Fixing Missouri's deteriorating bridges is a high priority for Gov. Mike Parson, and the state is getting help from an unexpected source—robots.
St. Louis Public Radio reports that the state is working with Missouri University of Science and Technology in Rolla to use robots to help inspect and repair bridges.
The program will use drones to inspect bridges from the air, and robots that can cling to the sides of bridges and crawl along the surfaces.
Mark Bookout of Missouri S&T says the goal is to make it easier and safer for engineers to get information about the status of bridges.
"It's got to be very easy to use, so the engineers can do their jobs and not worry about flying a drone," Bookout said. "More like a toaster for bridge inspection, just press a button and it goes."
Parson, a Republican, used his State of the State speech to propose spending $350 million to repair 250 bridges. The Legislature is still considering the program.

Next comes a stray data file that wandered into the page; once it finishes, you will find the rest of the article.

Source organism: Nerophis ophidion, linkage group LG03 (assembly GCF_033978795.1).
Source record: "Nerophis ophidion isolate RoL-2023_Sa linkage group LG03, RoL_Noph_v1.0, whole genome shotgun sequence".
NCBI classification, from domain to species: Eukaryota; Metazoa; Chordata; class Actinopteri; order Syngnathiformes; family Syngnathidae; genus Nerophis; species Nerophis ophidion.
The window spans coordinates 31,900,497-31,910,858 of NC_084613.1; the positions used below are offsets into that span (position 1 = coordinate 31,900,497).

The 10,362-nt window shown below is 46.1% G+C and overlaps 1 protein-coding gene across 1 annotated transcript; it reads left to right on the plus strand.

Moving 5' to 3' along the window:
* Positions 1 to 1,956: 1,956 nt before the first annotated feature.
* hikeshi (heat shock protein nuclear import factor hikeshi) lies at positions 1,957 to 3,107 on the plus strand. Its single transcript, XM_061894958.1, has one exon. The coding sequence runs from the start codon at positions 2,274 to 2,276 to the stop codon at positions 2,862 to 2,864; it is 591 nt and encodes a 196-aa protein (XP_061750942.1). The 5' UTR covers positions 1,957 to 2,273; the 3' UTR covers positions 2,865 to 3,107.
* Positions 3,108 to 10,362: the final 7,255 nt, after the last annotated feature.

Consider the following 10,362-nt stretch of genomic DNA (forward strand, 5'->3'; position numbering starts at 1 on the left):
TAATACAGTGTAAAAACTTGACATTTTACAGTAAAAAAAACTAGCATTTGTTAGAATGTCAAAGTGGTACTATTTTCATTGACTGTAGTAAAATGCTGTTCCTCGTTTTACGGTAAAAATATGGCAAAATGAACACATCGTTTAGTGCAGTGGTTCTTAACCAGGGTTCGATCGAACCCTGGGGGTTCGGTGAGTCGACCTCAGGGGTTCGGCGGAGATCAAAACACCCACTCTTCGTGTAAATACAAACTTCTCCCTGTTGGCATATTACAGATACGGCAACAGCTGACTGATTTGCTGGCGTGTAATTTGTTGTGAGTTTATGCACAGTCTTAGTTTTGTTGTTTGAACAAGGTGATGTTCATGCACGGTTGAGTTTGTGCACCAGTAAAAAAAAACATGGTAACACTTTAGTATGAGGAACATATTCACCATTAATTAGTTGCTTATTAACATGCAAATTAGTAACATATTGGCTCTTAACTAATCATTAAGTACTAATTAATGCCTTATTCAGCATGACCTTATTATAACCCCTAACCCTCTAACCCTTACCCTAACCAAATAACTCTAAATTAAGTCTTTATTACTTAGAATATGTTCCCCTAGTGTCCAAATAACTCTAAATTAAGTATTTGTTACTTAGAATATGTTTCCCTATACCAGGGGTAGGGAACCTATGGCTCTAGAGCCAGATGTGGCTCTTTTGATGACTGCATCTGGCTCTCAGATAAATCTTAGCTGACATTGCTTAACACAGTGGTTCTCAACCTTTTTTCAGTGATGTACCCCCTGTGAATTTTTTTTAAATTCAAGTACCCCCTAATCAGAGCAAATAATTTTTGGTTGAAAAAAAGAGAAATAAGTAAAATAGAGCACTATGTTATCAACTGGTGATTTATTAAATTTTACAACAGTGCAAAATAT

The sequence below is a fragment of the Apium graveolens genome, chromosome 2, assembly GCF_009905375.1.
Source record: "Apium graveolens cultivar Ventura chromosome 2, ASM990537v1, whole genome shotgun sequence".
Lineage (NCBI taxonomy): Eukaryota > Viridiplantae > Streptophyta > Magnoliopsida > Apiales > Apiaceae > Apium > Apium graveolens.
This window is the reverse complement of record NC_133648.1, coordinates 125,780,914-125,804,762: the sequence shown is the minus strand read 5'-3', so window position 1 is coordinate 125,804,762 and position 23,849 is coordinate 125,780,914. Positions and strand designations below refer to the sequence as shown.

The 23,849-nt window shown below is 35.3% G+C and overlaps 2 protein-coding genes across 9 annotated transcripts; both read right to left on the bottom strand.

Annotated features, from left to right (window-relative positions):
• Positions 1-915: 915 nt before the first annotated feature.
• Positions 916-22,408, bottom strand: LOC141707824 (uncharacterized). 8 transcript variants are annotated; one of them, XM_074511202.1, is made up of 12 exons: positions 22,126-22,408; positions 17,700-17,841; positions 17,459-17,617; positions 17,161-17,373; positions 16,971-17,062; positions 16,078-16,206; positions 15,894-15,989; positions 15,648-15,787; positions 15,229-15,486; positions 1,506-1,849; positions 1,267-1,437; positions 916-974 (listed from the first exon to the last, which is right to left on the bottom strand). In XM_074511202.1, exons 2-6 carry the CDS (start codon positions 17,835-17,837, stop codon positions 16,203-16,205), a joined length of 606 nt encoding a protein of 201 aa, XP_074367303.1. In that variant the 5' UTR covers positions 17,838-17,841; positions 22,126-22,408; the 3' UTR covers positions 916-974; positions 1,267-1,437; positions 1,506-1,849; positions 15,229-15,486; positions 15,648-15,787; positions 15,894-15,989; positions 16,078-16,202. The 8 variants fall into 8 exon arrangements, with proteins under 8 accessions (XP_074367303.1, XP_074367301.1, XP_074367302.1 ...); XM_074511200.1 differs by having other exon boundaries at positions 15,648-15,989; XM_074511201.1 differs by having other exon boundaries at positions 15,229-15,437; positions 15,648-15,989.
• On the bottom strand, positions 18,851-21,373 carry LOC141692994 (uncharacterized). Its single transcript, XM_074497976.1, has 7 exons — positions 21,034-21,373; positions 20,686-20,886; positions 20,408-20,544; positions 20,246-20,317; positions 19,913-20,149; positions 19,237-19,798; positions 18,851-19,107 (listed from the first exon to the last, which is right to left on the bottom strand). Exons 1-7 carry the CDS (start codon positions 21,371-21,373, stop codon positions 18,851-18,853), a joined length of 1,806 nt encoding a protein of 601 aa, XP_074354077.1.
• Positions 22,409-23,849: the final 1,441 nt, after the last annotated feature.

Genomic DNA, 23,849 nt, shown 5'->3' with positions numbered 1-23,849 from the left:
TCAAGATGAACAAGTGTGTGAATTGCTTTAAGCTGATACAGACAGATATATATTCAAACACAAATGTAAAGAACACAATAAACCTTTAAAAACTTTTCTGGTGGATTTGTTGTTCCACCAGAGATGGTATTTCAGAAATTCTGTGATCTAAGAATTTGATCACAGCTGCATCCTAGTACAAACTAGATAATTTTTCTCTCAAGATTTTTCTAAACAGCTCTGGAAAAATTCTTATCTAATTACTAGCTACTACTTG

Missouri S&T civil engineering professor Genda Chen said both the drones and the crawling robots will be able to compile more data than an engineer could do on their own.
Researchers also are developing new sensors.
"The sensor can tell strain, temperature and also how much corrosion loss there has been in the cross section at the same time as collecting data on the exterior of the bridge structure," Chen said.
The new technology will also be make small repairs on some bridges. The drone can carry a repair arm "that can seal a crack and keep moisture from getting to the rebar, for example," Chen said.
The university is testing various models with the Missouri Department of Transportation that could be in regular use in the next two years.
(Main image: In this photo made Wednesday, June 27, 2018, the Merchants Bridge crosses the Mississippi River in St. Louis. (AP Photo/Jeff Roberson)